A few months ago, I put out a request for suggestions of games that might work well for running something set in Middle Earth. I decided a couple years ago that the old I.C.E. game Middle Earth Role-Playing (or MERP) was not for me for two reasons. The core mechanics were a bit too crunchy and as it’s been out of print for nearly thirty years, the collector prices for books are out of this world. More recently, the game The One Ring has come out with a second edition and it looks gorgeous. However, it too is a bit pricey. Also, there’s something off-putting about the game mechanics, particularly around combat and “stances.” I had mentioned that my first thought would be Basic Roleplaying, but that venerable game is currently out of print, and while Chaosium seems to be planning a new edition, it’s not likely to come anytime soon. In spite of it being my go-to game for decades, I also don’t own a copy. I’ve just got the quickstart rules, which are not as comprehensive as I’d like if I were actually running a game for real. All that is to explain why I picked up a copy of The Age of Shadow by Kristian Richards.
The Age of Shadow is based on OpenQuest by Newt Newport. I don’t know the background of the game, but I believe it has something to do with the fourth edition of RuneQuest, before Chaosium took it back under its umbrella. What I do know is that this is essentially a slightly modified version of Basic Role-Playing, and this book presents a more complete and playable game than the BRP Quck-Start book. Score.
From a rules standpoint, this is all you need to start a game. The core mechanic, character generation, combat, skill use, magic, and some basics of adventure design. At about seventy five pages, there’s more here than in the twenty of thirty page booklet I used as a kid, but not so much as to bog you down. Like BRP, this is a skill based system that uses a percentile role to determine success. If you want to ride a horse, you might have a skill of 56%. Roll a D100 (a one hundred-sided die or percentile die, often using two ten-sided dice with one representing the 10s place and one representing the 1s place. If you roll a 56 or less, you’re successful. That’s the basics right there. Combat adds a few wrinkles. Plus there’s options for critical successes and fumbles that can cause other effects. But honestly, that’s about it. I always did love this system.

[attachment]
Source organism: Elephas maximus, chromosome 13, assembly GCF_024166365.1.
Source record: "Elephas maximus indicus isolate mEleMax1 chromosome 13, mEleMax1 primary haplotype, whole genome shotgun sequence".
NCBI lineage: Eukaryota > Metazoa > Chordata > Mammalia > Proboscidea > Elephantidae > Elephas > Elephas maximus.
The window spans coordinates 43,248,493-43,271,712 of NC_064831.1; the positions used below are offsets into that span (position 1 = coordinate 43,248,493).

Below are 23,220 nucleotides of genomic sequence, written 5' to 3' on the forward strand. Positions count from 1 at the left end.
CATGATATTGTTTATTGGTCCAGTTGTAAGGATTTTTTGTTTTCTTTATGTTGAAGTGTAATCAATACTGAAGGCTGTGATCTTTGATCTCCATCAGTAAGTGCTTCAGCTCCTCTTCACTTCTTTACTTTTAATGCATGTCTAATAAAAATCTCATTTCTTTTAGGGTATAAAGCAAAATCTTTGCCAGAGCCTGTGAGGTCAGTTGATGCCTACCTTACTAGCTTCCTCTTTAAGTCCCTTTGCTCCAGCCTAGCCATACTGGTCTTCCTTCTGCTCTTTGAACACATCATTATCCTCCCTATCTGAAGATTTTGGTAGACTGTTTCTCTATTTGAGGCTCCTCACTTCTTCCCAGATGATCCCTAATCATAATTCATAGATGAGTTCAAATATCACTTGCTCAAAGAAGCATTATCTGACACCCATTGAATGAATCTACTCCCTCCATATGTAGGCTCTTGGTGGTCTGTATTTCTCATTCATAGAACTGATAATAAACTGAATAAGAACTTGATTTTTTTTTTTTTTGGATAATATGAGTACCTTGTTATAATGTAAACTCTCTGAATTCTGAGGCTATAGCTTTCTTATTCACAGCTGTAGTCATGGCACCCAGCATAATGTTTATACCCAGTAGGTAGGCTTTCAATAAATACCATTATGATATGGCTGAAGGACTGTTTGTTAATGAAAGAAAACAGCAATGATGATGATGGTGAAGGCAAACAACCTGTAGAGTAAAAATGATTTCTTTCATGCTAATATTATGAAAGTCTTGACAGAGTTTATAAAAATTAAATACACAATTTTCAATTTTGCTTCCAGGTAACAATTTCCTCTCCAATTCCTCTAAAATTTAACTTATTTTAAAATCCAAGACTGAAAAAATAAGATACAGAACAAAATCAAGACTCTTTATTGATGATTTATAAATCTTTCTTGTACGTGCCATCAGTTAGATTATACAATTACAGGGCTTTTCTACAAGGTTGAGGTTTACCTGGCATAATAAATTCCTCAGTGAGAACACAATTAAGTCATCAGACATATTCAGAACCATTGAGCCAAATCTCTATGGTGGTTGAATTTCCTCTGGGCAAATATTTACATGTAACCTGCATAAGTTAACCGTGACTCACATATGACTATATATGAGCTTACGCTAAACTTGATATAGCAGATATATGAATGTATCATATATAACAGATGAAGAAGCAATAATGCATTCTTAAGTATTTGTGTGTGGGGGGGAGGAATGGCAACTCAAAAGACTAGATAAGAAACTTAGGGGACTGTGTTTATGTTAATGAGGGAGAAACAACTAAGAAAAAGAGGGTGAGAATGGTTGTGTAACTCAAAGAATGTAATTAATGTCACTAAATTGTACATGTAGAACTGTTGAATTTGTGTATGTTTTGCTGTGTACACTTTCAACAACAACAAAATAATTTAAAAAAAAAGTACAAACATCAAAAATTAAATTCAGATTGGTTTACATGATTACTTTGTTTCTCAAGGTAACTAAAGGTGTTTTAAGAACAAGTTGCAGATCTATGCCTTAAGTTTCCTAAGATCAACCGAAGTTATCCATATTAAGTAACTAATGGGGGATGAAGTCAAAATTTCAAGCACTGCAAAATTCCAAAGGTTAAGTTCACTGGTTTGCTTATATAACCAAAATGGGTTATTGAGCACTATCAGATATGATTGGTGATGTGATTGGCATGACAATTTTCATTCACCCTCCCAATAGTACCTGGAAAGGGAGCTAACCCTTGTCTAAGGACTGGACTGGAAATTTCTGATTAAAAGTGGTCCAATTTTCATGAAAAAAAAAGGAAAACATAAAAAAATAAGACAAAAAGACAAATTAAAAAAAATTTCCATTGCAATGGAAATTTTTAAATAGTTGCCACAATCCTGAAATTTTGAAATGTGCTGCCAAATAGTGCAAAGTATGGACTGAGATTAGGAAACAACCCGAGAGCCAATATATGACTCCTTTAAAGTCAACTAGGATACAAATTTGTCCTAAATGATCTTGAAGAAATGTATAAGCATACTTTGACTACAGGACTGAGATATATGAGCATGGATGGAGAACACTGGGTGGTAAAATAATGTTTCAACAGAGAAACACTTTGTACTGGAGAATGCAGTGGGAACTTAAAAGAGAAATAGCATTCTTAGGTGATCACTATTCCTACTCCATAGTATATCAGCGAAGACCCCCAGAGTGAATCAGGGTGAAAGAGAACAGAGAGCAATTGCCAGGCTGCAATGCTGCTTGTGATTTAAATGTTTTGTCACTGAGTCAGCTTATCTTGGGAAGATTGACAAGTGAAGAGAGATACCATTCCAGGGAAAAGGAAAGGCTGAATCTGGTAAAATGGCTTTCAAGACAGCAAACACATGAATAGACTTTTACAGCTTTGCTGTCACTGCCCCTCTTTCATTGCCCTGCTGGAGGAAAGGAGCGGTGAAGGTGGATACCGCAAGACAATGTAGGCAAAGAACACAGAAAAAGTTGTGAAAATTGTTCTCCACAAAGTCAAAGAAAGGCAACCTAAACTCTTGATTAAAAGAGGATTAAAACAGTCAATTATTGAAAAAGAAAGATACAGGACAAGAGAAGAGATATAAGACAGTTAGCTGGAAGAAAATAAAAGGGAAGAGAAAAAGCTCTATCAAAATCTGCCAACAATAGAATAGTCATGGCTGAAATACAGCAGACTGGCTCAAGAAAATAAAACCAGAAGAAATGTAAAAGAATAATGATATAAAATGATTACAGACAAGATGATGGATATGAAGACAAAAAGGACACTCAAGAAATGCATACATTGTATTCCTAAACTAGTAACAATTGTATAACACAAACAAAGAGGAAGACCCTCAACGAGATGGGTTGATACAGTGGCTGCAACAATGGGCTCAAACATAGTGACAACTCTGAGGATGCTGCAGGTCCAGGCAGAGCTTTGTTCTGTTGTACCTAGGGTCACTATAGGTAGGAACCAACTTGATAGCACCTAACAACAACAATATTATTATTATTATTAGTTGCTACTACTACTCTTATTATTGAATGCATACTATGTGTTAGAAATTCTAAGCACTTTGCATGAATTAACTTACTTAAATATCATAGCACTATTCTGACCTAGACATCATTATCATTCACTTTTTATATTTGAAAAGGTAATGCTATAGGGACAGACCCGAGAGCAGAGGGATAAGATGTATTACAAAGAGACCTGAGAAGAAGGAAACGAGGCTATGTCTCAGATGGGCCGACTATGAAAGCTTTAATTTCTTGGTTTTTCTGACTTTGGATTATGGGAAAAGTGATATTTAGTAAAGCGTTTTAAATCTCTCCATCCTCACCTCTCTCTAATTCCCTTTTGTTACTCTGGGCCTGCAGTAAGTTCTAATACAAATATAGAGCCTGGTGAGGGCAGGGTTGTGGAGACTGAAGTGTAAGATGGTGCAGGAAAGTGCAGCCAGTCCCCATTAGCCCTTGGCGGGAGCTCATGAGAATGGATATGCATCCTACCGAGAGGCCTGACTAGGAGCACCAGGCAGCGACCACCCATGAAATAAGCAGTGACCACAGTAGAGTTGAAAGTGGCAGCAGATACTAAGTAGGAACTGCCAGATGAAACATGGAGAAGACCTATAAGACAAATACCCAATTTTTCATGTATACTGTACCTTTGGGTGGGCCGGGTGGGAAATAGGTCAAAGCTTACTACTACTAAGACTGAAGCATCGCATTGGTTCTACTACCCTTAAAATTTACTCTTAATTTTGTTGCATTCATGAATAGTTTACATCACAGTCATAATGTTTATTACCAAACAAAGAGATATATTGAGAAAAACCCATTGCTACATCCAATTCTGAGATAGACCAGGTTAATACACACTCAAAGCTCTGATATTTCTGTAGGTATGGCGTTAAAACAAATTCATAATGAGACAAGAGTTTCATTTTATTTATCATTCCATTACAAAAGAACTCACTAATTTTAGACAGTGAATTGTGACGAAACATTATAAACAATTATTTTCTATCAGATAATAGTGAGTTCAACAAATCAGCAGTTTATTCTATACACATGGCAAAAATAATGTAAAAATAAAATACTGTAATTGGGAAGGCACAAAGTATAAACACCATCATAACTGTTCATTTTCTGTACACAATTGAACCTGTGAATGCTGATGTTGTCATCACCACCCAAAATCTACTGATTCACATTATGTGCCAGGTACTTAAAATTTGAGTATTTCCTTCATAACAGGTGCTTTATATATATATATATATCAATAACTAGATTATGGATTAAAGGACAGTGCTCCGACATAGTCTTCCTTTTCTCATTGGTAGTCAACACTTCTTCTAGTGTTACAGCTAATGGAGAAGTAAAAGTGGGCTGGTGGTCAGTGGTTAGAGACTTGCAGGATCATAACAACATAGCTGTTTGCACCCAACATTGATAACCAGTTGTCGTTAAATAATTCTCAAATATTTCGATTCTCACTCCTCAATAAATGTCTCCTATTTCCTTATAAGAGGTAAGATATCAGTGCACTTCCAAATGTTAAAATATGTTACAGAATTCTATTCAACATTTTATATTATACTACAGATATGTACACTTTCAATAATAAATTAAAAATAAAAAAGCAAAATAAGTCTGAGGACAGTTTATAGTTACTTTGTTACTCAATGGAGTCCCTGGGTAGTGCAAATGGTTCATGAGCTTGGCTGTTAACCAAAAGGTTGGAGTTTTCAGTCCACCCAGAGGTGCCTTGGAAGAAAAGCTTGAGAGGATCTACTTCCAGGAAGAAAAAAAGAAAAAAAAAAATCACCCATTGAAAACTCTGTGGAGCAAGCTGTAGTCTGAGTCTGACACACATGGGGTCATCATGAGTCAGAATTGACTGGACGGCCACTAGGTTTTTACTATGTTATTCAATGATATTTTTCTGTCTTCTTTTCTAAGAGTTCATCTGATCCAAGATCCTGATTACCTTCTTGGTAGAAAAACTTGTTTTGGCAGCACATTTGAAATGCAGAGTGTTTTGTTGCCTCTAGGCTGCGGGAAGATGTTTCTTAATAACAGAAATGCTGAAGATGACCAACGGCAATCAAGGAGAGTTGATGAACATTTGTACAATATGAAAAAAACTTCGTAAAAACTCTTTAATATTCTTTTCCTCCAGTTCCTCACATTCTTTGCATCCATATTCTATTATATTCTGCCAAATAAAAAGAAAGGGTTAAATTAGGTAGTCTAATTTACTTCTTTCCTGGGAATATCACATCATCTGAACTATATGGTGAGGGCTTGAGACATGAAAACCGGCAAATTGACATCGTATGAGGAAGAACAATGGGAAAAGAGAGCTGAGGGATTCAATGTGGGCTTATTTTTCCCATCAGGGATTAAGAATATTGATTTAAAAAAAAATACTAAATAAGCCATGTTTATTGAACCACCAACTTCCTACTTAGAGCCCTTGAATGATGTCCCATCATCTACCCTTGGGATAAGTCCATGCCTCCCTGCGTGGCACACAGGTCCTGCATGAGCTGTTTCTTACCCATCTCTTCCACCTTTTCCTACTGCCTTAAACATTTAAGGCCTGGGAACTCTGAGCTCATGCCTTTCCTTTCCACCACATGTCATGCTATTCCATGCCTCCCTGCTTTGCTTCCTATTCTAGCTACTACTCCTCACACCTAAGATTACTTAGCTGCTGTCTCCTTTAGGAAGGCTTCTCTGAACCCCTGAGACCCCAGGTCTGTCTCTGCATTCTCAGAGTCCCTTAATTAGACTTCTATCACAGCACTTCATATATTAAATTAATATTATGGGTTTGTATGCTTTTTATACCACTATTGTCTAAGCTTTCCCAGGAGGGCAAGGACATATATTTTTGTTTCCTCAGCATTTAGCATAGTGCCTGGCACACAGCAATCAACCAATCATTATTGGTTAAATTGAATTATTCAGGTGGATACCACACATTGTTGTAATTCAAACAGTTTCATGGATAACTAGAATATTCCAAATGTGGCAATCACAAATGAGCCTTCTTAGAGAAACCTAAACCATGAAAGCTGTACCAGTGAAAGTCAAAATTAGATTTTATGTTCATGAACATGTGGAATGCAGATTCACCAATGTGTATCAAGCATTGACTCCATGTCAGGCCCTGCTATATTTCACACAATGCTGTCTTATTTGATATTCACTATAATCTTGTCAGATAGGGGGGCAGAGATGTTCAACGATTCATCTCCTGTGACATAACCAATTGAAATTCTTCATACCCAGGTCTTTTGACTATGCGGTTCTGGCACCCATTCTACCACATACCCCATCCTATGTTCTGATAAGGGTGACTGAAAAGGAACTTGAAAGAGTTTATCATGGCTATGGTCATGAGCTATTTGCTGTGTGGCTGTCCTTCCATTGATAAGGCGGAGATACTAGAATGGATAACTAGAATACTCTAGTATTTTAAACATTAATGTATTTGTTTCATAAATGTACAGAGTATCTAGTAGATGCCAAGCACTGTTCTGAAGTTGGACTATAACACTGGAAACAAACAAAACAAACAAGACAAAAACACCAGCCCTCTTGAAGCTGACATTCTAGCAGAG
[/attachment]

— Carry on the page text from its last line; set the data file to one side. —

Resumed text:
There are places where the rules stray away from their BRP origins. There are “fate points” where you can burn a limited number of points to change a roll or something. Improving your skills or statistics requires improvement points, which you can spend to roll a D4 or two to see by how much you improve. I would probably implement a house rule where improvement points can only be spent on skills used in the previous session (with special dispensation made for improvements made during long stretches of downtime). But overall, if you’re familiar with any of the various games that use Basic Roleplaying, games like Call of Cthulhu, RuneQuest, Stormbringer, Magic World, or others, then you’ll easily handle The Age of Shadows.
I have to agree that it will make an excellent alternative system to use if I run a Middle Earth-set game one of these days. Because it’s skill-based and not class-based, it allows characters to be less rigidly defined. The combat is fairly simple, but also exceptionally deadly, and thus to be avoided if possible. Magic is rare and difficult. I also like that creatures, even standard Fantasy critters like orcs, can cause great fear in your characters, unless they become desensitized. Farmer John, wandering out into the Great Wilderness and seeing a beastman for the first time, is likely going to fill his britches and run screaming, and that’s as it should be. Heroes aren’t unafraid. They simply strive to overcome their fear. Another nice thing about The Age of Shadow is that it’s available as a PDF for the low, low price of free (time of writing), or as an inexpensive POD.
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